Meet the Chancellor: Part 2

For an interview with Dr. Matt Lucas, the former chancellor of IWU-National & Global, keep reading here. If you'd like to read an interview with our current chancellor Dr. Eileen Hulme, check out our more recent blog post.

Q: So, the first job that you had post-grad was as a high school English teacher. Even after you got your doctorate, you still were working in the high school setting, what led you to stay there?

A: It was the students. I was a young man, a 26-year-old and had completed my doctoral coursework and thought that I was the smartest guy on the block and already knew everything that I needed to know. In my undergrad, one of my degrees was in education, so I already had my teaching certification and figured that I would just teach for a little bit. And then I got the list of classes that I was teaching and saw I was assigned freshman English. I thought I should be teaching AP English and I had the lowest level classes. Near the end of the first semester, God really started pointing out my arrogance as a teacher, and I found out that I really wasn’t as good of a teacher as I thought I was.

So, I started asking myself, what would it look like to love my student? I don’t tell many people about this; I don’t even really know what possessed me to do it in the first place. But I started writing my students’ parents letters. When you start writing a letter, you have to be honest and sometimes you really have to look for things to say… because some kids aren’t easy to love. Especially when you’re teaching remedial English. In some instances, I was like, “What can I even say?” 

I wrote the first batch of letters and didn’t hear anything back for about a week. Then the feedback started trickling in from students and they started changing. I had parents coming into my office just crying, saying, “I’ve never had a teacher ever say anything nice about my kid.” I’m getting emotional here just thinking about it. That broke me as a teacher. I realized I have more influence than I realized and it forced me to reckon with what is wrong with our system. Kids are getting to ninth grade and their parents haven’t heard a positive thing about their child from the school system. 

I really miss that. When I started in education, I told my wife “I’ll never work in administration.” The second job I had after graduation was part-time administration and I’ve never left. I run into a handful of students at different events or things and it’s nice, but it’s not transformative for them. They’re probably just like you, asking, “Who is this guy? What even is a chancellor?” If they do understand, that’s great, but they want to talk to the faculty member who had that impact. That’s what I want, truly. Even though I can’t experience it firsthand, there’s a lot that I can do to make sure that our students can be as successful as possible.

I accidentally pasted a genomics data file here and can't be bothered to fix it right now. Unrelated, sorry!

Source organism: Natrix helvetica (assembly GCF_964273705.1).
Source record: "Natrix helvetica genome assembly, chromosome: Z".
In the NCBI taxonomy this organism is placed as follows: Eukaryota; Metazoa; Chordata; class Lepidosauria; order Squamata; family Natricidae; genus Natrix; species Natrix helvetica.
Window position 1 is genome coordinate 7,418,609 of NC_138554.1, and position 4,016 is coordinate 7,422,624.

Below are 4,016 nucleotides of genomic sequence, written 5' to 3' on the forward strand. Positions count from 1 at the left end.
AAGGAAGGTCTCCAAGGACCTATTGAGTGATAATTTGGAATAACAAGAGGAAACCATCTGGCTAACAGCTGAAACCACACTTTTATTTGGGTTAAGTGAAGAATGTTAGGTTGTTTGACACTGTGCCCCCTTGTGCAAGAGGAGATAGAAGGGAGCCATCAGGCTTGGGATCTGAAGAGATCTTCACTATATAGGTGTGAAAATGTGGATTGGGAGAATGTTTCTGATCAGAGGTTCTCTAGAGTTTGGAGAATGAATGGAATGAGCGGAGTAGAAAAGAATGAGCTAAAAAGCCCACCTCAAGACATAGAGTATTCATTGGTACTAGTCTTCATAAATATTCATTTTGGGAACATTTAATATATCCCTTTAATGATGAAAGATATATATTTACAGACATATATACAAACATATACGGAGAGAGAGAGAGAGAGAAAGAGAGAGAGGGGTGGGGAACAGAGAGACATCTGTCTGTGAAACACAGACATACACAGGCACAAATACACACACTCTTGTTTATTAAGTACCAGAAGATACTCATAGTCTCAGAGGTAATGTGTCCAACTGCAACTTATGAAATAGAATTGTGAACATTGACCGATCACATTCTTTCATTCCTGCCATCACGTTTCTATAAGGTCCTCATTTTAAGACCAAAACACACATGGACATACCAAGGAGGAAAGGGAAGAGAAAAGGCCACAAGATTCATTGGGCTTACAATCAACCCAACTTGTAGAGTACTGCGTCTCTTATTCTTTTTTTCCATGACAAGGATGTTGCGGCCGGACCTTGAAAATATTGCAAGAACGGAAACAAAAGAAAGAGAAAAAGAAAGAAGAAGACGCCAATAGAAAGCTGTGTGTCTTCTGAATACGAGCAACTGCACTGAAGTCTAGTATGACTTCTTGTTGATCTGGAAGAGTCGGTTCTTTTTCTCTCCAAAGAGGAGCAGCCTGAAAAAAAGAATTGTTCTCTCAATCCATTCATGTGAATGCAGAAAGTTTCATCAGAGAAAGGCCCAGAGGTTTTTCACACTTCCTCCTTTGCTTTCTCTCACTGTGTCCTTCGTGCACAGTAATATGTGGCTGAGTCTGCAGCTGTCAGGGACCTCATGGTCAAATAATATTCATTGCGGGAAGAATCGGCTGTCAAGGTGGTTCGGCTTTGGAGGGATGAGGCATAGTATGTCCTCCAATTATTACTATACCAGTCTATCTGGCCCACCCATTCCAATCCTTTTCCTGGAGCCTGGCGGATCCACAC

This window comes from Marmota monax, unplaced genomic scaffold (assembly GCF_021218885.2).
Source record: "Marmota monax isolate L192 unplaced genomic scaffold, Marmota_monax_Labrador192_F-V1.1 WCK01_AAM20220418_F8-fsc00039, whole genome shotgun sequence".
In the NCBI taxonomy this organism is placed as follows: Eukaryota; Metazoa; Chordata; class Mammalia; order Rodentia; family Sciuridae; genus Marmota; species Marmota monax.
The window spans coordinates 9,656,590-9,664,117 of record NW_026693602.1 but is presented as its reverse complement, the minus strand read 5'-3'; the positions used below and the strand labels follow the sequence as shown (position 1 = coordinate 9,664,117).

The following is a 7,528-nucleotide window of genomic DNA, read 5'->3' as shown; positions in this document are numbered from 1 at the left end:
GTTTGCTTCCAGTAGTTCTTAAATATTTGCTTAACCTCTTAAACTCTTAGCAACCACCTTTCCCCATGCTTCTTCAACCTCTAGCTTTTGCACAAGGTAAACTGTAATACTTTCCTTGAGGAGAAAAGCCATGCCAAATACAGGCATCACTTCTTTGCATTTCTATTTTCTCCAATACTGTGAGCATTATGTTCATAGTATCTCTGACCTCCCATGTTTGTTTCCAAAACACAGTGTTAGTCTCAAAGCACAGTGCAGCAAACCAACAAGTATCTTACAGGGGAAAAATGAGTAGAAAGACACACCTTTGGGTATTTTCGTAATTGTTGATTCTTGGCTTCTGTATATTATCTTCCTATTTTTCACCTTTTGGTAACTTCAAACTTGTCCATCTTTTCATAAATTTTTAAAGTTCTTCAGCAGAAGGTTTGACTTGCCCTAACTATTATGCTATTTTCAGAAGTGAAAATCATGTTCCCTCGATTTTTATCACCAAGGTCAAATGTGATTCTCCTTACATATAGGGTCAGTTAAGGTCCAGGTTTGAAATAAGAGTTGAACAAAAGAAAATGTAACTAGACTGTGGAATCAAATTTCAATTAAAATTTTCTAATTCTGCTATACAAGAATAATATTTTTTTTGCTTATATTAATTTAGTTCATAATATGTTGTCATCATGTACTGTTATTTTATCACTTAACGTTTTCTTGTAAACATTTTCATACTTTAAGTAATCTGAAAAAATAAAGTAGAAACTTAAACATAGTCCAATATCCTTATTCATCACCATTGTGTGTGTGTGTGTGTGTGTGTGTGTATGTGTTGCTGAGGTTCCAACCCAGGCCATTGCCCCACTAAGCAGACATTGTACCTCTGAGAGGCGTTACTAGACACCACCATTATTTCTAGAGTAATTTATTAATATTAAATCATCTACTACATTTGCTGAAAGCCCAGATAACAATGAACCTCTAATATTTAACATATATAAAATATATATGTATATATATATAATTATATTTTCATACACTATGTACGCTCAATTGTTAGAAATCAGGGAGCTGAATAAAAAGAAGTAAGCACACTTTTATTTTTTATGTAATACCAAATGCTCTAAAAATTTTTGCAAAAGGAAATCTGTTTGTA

Q: What’s your greatest accomplishment?

Dr. Lucas: I’ve never really been good at identifying what my great accomplishments are professionally. I don’t really think I’ve ever set out to accomplish anything individually. I know this sounds cliché, but I have tried to live this out: The greatest accomplishment for me is when I create an opportunity to thrive and a team accomplishes more than they thought possible. My definition of leadership is serving and empowering a team, so they can accomplish more than they thought possible for a better future. That’s something that I want to permeate our culture, so it’s not even something that can be traced back to me, it’s just a part of who we are as an organization.

Q: Finally, what advice would you give a student who is about to pursue higher education?

Dr. Lucas: This is the advice I gave my daughters when they went off to college, my students, and the advice I wish I could have given myself at 18: permission to fail. 

This is from a book that has been most transformative in my thinking called Mindset by Carol Dweck. She was an educational psychologist who studied failure and motivation in kindergartners who hadn’t been jaded by the educational system yet. In her study, she discovered a group of five-year-olds who were finding difficult tasks and failing them. But they were completely entranced and weren’t getting frustrated over them. They hadn’t reached the thought process of, “when I fail, that means there’s something wrong with me.” Which is a fixed mindset. Dweck realized that you can train your mind to have a growth mindset. After further research, she identified that everybody has both a fixed and growth mindset, it’s a matter of focusing in and honing the growth mindset.

So, I would say this to a student: failure is okay. Your failure doesn’t define who you are. How you respond to your failure defines who you are.

Q: Is there anything that we didn’t talk about that you think is important for our students to know?

Dr. Lucas: We try to live our mission out and I think we do a good job most of the time. But we are human and we fail. There are things that we’re not performing well in. If you see those things, we want to know because it is not intentional and we do want to get better. And I believe the best way to do that is to listen to you, our students.

Q: So if a student has a concern or comment, where should they go?

Dr. Lucas: We have an email set up that students can email: This is something we’ve been working on for a while and there are other ways that we’re looking to engage students in the future.

IWU National & Global | 1886 W. 50th St. | Marion, IN 46953